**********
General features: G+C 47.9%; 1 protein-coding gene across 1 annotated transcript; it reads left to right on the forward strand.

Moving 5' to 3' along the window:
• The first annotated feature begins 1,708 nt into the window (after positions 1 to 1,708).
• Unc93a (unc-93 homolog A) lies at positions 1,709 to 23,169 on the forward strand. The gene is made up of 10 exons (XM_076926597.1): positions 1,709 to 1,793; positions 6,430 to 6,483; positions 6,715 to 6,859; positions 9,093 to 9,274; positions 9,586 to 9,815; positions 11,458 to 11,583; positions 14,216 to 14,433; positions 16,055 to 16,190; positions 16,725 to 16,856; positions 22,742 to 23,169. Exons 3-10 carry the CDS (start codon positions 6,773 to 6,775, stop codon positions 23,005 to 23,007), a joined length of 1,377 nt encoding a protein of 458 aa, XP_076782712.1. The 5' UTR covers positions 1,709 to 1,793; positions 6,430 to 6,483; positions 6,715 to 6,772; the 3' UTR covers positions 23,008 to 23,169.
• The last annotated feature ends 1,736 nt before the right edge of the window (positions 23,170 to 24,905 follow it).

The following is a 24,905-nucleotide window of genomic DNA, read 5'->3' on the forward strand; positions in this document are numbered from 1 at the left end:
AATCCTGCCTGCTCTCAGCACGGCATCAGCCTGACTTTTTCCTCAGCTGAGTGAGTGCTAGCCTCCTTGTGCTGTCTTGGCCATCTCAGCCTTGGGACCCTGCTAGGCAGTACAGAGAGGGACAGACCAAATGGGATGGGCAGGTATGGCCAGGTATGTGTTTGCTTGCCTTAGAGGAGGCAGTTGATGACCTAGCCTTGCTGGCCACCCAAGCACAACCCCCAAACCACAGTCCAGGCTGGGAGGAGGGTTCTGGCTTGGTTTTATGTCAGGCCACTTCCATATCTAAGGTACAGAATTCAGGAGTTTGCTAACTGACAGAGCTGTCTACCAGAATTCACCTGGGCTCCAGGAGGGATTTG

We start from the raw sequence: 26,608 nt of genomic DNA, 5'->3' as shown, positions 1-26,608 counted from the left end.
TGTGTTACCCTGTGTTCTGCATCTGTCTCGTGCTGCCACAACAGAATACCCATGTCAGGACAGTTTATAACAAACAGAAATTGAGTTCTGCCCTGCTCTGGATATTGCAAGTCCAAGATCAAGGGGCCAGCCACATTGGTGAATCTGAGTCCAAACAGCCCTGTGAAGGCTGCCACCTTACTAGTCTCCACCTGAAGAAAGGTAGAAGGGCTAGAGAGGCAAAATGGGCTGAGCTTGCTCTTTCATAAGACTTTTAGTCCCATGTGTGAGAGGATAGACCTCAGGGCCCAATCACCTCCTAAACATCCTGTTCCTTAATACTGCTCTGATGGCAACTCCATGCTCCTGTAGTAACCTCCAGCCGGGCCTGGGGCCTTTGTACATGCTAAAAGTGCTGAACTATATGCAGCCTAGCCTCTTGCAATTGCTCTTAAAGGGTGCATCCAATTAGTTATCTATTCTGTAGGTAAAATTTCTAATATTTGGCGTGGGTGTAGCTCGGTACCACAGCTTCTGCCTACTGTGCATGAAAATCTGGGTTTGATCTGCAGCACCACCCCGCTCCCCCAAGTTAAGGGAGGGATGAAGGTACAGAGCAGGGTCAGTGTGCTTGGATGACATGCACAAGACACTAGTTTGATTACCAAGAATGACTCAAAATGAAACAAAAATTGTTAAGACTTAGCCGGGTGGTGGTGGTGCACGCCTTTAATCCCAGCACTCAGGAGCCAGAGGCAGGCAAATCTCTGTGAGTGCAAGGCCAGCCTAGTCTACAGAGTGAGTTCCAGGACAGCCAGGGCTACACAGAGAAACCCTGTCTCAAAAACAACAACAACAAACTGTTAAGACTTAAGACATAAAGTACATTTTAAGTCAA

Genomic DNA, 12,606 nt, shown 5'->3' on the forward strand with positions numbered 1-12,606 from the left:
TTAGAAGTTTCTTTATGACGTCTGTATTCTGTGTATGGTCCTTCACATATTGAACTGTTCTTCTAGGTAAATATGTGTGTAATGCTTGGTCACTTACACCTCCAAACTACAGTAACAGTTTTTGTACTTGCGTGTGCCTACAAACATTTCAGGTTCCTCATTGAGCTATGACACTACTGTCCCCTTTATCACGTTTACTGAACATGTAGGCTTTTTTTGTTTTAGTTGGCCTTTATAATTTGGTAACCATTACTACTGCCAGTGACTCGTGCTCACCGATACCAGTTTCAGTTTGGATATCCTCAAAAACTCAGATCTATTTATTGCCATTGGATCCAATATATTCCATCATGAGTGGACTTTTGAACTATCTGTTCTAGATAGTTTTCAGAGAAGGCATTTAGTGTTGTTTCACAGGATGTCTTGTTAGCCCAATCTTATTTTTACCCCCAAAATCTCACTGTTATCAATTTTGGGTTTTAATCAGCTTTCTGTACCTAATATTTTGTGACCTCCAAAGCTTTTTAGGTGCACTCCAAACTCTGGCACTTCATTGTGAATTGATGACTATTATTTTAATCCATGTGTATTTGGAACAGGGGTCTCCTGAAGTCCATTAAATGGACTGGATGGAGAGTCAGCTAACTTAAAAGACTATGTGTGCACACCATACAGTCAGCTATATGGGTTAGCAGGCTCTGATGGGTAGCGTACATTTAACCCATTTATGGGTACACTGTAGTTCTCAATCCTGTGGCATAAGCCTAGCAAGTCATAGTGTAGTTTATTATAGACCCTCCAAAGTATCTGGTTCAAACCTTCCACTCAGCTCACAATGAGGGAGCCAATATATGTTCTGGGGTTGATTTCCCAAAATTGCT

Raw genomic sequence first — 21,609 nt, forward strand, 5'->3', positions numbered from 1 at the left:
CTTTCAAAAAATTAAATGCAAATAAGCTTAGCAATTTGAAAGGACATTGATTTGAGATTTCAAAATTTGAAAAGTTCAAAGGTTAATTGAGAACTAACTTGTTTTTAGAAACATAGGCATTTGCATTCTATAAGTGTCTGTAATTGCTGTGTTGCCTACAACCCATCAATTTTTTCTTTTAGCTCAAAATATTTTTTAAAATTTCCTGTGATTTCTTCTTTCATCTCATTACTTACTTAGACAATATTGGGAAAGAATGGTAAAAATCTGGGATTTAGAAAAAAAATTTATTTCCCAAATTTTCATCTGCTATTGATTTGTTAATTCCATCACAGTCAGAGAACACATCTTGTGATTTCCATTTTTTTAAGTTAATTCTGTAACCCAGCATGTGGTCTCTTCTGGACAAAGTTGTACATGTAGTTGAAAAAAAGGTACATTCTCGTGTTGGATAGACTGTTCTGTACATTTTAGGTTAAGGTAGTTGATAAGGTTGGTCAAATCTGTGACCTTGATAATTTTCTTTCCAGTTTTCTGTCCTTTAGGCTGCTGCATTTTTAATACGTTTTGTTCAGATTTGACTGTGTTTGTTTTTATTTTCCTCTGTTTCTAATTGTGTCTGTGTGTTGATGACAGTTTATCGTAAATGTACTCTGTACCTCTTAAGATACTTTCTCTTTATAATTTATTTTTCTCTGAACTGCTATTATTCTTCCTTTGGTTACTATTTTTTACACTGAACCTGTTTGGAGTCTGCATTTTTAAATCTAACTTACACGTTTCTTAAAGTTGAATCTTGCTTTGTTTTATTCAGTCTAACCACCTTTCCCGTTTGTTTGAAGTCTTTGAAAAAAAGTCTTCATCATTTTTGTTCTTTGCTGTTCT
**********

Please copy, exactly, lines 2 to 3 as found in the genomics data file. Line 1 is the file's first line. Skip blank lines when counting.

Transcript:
Moving 5' to 3' along the window:
• The first annotated feature begins 1,708 nt into the window (after positions 1 to 1,708).